• The Paris Expat Irish Meetup Group – is part of the hugely successful meetup.com family and was formed to enjoy Irish culture, sports, dancing, language, socialising & the pub scene or anything else Irish going on in Paris.

German Expat Groups

Australian Expat Groups

Outside of Meetup.com and Internations there are several helpful blogs for any Australians looking to connect or needing advice on moving to France:

  • Aussie in France – is a blog run by an Australian translator living in the Loire valley with insights into French culture and life.
  • Australian Football League in France – France has seven Aussie Rules football teams divided into two leagues: the North and South.

US Expat Groups

  • The American Club of Paris – allows Americans in or around Paris the opportunity to meet.
  • American Women’s Group – membership in this Group is open to all English-speaking women of any nationality with the aim of helping you love your new life in Paris.

The Education System in France

If you are researching schools choices for children, it is good to understand the basics of the French education system first.

Expatica.com have an excellent and thorough breakdown of the French education system here but in brief, your options as a non-national are:

  • After kindergarten (école maternelle), which is optional, the French compulsory education system is divided into three stages or ‘cycles’:
  • primary school (école) for ages 6-11
  • middle school (collège) for ages 11- 15
  • high school (lycée) for ages 15-18
  • State education is free for French citizens and others who have proof of residence, although parents have to pay for stationery and school trips.
  • Schools are mixed sex and secular.
  • If you are enrolling your child in a public school for the first time, contact the service des écoles at your local mairie or arrondissement. Children are generally expected to attend the school near their place of residence.
  • To enrol in a collège or lycée, you can contact the establishment of your choice directly. If your child is arriving from outside France and is entering collège or lycée for the first time, contact the education authority in your area. For entrance into any school, your child may have to take a French-language test.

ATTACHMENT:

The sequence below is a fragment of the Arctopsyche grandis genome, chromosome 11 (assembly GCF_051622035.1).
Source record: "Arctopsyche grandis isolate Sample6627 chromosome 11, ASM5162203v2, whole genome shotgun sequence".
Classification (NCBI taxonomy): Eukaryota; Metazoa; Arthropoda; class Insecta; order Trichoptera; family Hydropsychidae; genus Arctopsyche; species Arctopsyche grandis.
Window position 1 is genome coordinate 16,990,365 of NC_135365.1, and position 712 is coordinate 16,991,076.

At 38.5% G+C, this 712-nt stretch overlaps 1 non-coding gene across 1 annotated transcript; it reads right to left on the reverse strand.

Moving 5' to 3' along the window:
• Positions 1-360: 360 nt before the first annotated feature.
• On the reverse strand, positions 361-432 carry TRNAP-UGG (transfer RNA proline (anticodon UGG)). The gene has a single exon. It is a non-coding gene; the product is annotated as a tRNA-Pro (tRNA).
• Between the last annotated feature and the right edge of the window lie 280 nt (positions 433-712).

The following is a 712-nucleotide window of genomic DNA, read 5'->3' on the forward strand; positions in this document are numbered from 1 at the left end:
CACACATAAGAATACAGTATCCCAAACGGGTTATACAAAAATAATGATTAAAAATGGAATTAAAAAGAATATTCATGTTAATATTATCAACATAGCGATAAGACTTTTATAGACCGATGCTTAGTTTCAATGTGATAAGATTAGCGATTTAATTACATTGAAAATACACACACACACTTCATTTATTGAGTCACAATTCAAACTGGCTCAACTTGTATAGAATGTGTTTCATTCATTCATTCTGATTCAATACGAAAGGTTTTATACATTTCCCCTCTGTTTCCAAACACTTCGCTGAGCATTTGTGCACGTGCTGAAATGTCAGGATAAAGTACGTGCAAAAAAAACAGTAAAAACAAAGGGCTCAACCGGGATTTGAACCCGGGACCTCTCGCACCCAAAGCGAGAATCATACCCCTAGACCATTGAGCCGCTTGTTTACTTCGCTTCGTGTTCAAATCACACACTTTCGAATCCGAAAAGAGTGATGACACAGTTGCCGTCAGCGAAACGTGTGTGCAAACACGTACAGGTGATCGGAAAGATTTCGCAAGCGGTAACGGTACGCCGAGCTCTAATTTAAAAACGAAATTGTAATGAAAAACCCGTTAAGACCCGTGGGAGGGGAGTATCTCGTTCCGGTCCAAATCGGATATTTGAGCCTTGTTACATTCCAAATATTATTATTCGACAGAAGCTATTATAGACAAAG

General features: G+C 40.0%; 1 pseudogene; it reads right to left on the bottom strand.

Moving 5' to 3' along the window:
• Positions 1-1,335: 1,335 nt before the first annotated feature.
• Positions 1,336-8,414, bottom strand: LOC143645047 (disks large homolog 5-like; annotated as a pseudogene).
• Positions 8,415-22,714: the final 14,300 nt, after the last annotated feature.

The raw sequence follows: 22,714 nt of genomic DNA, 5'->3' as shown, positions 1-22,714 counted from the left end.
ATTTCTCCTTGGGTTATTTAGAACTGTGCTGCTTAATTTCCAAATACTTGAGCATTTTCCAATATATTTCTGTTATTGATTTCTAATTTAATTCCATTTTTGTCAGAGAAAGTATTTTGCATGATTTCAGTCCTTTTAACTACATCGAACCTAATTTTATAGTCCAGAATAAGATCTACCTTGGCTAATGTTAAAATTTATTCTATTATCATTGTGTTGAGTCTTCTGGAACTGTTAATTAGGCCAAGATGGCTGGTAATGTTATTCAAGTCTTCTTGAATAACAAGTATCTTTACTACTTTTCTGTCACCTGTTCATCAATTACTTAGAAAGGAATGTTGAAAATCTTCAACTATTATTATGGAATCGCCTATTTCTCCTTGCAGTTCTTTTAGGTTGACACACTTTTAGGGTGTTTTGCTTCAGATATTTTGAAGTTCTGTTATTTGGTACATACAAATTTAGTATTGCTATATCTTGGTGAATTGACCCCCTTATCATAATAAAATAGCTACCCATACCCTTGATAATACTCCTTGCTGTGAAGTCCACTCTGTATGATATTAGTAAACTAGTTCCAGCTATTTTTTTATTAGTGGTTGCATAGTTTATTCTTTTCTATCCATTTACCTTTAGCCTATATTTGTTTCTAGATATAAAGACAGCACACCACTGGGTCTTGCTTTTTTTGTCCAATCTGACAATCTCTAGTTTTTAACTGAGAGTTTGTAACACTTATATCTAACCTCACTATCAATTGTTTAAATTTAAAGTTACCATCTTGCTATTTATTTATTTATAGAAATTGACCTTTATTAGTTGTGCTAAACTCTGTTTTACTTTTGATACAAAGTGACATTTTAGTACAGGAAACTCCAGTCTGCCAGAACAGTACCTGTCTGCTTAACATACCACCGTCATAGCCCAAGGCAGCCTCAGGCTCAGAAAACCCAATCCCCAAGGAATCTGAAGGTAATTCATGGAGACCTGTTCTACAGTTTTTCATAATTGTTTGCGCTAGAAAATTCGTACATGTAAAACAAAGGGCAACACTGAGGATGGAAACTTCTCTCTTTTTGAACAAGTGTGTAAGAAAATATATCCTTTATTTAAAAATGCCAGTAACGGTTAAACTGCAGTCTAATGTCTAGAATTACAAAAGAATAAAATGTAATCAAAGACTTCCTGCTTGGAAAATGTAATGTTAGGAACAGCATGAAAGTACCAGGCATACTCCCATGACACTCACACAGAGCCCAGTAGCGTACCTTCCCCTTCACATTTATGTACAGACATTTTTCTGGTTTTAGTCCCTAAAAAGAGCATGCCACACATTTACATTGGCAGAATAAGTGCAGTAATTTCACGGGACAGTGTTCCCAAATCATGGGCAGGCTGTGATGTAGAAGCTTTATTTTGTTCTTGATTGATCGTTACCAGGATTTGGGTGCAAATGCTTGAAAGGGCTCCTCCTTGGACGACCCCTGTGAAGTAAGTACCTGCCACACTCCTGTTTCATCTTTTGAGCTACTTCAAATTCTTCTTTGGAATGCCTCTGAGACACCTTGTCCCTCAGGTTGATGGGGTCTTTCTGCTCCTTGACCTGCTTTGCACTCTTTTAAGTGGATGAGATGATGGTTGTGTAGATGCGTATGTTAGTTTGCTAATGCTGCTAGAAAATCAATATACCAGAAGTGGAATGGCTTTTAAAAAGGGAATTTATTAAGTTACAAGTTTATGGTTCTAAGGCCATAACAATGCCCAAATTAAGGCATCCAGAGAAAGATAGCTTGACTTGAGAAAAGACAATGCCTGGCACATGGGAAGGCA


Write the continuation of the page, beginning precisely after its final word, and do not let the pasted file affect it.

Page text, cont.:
• The French school year lasts 10 months. Beginning in early September, it ends in late June or early July. There are four school holidays spread over the year, in late October (Toussaint), at Christmas, in the winter and in the spring. These holidays last for two weeks, except for Toussaint, which lasts for ten days around All Saints’ Day (November 1). The full school calendar can be viewed here.
  • Each year, the French Ministry for Education sets holiday dates for different academic zones so that school holidays are staggered and the whole country is not on holidays at the same time. France is split into three zones (A, B and C) each comprising various academic regions:

ZONE A : SouthWest and Central France from the Atlantic coast to the Swiss border.

ZONE B: Northern France, from the Loire Valley to Alsace, excluding Paris area, + Provence.

ZONE C: Greater Paris and Central southern France – Occitanie.

International Schools in France

As we discussed previously in our article on the children of expats, sometimes continuing with a similar structure and language can be beneficial to “Third Culture Children”. There are several choices of school to review when sourcing an international school in France.

A good starting point when researching schools is the Council for International Schools. It is a global non-profit membership organization committed to the provision of high quality international educational services.

Looking at the options for expats interested in international schools across France, there is:

  • ASEICA (Association pour le Soutien de l’Enseignement International sur la Côte d’Azur) is a non-for-profit association that manages the international Anglophone section in 2 primary schools, 4 collèges (junior high) and 1 lycée (high school) in Valbonne, Sophia Antipolis, Mougins, Biot and Roquefort-les-Pins.
  • Ombrosa is a private, bilingual, international school which operates within the French national system of education. It is also authorised by the IBO to offer the International Baccalaureate. It has schools in Lyon, Caluire, Voglans and Le Bourget du Lac.